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©Amy Tomlinson

Q: Which materials aided your mural and would you do anything differently or change your process if you were to do it again?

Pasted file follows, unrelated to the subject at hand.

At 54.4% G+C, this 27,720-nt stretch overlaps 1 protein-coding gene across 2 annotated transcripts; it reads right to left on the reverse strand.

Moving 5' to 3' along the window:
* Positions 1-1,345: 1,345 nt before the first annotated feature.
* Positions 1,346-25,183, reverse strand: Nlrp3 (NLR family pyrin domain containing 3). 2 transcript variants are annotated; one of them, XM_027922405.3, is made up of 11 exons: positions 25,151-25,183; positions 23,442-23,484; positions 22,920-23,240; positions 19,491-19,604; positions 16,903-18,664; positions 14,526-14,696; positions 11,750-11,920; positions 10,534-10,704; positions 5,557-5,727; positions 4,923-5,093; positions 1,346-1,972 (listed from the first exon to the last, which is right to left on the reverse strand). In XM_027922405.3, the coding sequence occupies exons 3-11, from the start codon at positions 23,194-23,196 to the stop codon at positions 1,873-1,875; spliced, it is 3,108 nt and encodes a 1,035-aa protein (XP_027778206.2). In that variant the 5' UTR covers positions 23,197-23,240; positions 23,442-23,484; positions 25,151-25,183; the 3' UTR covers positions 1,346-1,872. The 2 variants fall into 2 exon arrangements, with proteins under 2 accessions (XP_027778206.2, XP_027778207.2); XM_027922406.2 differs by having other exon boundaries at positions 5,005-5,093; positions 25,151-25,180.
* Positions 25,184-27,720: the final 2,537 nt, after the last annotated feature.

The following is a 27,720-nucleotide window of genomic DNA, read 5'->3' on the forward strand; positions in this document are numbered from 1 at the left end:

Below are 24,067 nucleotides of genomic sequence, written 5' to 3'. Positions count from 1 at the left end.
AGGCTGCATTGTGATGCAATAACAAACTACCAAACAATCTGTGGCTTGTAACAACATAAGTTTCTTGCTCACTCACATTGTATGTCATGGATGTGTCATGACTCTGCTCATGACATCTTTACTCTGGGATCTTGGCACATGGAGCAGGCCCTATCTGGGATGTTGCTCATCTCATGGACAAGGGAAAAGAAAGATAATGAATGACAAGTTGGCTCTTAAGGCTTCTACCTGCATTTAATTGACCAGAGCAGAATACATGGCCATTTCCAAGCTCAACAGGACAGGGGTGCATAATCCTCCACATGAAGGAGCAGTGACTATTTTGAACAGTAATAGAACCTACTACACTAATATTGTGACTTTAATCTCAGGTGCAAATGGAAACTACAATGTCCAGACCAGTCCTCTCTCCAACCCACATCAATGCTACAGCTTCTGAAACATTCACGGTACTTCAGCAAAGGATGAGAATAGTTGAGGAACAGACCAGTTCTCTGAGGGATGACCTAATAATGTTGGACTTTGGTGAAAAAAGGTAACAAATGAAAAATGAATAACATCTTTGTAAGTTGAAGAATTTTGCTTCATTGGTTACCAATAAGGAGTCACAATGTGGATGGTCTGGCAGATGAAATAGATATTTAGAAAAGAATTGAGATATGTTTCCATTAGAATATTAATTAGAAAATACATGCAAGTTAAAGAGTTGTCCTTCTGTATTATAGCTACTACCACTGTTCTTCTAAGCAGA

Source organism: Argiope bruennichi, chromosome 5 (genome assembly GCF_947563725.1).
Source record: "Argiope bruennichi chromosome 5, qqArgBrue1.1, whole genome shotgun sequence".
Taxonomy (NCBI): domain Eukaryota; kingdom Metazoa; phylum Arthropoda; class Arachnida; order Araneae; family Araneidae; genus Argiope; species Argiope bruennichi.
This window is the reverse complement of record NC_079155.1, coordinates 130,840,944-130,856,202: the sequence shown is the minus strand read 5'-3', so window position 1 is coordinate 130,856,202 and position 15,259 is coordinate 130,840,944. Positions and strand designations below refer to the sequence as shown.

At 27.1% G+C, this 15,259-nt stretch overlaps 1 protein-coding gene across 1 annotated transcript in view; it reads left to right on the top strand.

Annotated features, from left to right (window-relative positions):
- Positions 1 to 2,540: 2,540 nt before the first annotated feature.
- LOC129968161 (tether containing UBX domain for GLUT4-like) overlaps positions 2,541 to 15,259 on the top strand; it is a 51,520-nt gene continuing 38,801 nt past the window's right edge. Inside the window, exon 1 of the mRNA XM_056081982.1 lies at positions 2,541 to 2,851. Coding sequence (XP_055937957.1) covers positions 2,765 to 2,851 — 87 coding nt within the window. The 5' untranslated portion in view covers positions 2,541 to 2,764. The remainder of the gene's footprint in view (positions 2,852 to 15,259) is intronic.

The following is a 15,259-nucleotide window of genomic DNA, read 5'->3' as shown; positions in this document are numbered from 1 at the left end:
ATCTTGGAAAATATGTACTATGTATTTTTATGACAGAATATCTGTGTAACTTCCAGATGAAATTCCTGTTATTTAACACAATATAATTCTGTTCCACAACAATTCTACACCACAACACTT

Each of my sculptural paintings were created with medium-density fiberboard via laser cutting technologies. Because these machines were connected to computer software that contained programmes specifically designed for printing shapes, I was able to use them to cut out as many designs as I desired at any measurement. I was also able to save each document for later use, thus it was well worth the effort to work in this manner as I could not have completed the task with my bare hands, especially given the small sizes. This was a huge time-saver because I could keep each document for subsequent use, eliminating the need for me to repeat taking the measurements before sending them off to be cut out. To paint my shapes I simply used system 3 acrylic paints, and later works with some acrylic spray paints. In retrospect, I would now advise on working with much stronger and less translucent acrylic paint when painting on MDF as I frequently had to coat the wood more than once, which could take up a lot of time, and as a university student, you can't really afford to waste that time. To stick the shapes together I used hot glue guns. Looking back, I definitely could have bought stronger glue, like wood adhesive glue or gorilla glue, for a lot neater and more transparent bonding, but it's all learning, especially when it's the first time trying something completely new. With the exception of one or two materials, there is nothing about this project that I would have changed overall. Since I'm not living at a university, I really miss using the laser cutters, which I found to be incredibly fantastic, but there's always something to get by with. I'm excited to create this work in another series in the future.